Panasonic says that the robot it produced, called “Hakubo”, is able to identify the barriers it encounters on the street, and enables it to turn and maneuver and avoid them. It’s even programmed to show a “tearful eye” if someone gets in its way.
Amid a labor shortage in Japan and problems of rural isolation, the Tokyo government is relaxing traffic laws to allow autonomous delivery robots to take to the streets and work.
Japan has one of the world’s oldest populations, with nearly 30 percent of its citizens over the age of 65. Many live in sparsely populated rural areas, which complicates access to daily necessities.
And labor shortages in their cities and new rules limiting overtime for truck drivers are making it difficult for companies to keep up with delivery and consumption demands.
Self-driving robots may be key to solving these problems.
Currently, several Japanese companies are working jointly to test these robots on the streets of Tokyo, and people’s first reaction was somewhat positive, according to engineer Dai Fujikawa of the giant Panasonic, one of the project supervisors.
However, the government says that the spread of this type of technology on the streets will happen gradually, as there is in return pressure to protect the jobs that people perform. “We don’t expect a drastic change now because there are businesses at stake,” says Hiroki Kanda, an official at the Ministry of Commerce.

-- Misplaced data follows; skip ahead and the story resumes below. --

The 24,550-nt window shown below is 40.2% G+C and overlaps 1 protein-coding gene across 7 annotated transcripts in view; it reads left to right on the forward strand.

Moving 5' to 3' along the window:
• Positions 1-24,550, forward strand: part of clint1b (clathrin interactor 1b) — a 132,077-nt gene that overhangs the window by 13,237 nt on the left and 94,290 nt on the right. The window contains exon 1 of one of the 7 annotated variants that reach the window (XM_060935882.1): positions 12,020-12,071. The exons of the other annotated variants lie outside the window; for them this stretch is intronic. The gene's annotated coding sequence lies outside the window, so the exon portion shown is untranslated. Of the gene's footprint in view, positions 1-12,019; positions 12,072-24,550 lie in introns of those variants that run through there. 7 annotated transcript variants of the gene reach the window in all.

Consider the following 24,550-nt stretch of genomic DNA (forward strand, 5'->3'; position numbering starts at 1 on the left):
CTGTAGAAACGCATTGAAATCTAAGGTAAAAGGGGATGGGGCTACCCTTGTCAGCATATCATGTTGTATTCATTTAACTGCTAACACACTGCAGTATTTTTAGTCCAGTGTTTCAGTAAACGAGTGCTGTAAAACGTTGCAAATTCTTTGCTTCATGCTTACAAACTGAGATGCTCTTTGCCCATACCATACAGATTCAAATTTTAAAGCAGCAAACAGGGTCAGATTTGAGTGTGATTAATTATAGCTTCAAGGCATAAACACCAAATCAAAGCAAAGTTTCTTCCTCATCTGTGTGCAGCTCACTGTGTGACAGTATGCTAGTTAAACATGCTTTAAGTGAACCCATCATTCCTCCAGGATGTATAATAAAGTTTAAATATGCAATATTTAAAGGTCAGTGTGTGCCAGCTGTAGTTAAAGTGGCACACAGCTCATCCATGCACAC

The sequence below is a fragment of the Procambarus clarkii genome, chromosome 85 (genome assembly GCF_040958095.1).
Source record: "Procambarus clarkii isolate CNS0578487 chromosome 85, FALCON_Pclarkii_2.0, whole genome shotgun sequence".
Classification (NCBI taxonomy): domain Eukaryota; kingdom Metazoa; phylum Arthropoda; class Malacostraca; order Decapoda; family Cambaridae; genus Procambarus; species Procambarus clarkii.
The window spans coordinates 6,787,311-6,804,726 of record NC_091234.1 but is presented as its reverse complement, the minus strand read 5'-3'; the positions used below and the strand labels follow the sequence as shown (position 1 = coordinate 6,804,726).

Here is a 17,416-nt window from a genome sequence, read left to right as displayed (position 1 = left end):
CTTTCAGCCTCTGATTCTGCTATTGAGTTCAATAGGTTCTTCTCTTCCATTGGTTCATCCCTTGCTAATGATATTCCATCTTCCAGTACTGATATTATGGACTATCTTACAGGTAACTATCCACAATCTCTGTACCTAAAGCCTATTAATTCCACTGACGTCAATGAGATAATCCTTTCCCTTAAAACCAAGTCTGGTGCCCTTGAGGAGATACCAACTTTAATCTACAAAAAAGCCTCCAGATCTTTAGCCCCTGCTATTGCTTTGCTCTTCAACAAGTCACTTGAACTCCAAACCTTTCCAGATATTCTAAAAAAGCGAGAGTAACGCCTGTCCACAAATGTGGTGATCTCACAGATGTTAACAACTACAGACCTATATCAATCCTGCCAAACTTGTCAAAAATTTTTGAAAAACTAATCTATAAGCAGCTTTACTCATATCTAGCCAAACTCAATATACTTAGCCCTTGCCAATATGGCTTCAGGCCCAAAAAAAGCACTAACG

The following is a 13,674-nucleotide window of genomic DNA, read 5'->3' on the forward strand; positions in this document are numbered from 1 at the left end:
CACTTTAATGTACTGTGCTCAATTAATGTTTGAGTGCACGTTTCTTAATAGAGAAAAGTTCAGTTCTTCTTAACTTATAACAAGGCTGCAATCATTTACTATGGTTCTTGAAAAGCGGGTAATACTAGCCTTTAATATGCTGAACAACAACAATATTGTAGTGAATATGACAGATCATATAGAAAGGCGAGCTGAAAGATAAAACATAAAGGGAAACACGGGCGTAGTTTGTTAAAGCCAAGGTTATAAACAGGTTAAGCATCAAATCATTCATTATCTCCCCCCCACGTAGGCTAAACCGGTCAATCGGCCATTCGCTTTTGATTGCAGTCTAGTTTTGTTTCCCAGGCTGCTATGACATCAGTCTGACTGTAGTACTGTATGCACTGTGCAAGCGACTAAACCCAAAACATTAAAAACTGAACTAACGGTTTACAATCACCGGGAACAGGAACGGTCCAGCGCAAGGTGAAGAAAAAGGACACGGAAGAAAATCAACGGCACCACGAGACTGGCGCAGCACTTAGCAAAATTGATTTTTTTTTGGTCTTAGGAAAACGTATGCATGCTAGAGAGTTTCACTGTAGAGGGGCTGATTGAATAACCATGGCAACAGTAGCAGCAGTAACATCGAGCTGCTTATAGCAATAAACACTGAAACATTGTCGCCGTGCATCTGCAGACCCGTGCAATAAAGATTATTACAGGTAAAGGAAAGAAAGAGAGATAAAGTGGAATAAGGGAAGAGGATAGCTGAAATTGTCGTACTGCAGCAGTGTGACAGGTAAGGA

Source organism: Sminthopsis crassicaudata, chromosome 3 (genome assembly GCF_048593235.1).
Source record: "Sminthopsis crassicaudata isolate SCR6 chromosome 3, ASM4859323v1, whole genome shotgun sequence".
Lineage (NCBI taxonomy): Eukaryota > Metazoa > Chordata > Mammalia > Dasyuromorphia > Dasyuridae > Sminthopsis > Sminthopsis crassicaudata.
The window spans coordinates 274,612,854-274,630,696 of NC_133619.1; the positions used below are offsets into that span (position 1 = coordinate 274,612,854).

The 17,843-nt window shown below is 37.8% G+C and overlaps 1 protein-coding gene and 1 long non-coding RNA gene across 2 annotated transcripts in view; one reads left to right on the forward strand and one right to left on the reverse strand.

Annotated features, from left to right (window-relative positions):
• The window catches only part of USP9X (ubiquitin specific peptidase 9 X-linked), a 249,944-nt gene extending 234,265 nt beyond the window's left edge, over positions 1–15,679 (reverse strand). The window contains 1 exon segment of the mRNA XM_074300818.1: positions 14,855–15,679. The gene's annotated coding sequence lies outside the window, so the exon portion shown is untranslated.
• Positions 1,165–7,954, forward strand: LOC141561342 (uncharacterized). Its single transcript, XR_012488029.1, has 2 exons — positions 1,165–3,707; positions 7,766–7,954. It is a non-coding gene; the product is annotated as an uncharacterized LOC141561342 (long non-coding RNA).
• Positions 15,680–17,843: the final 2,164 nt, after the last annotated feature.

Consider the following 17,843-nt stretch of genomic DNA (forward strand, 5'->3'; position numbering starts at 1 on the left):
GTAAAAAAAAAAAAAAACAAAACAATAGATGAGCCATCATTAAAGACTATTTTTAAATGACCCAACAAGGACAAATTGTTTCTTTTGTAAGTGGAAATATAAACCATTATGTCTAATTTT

The government is seeking to regulate the issue of robots accurately, in the Japanese manner, as it will limit its maximum speed to six kilometers per hour, in order to avoid severe injuries in the event of accidents.
Panasonic says that the robot it produced, called “Hakubo”, is able to identify the barriers it encounters on the street, and enables it to turn and maneuver and avoid them. It was even programmed to show a teary eye if someone got in its way.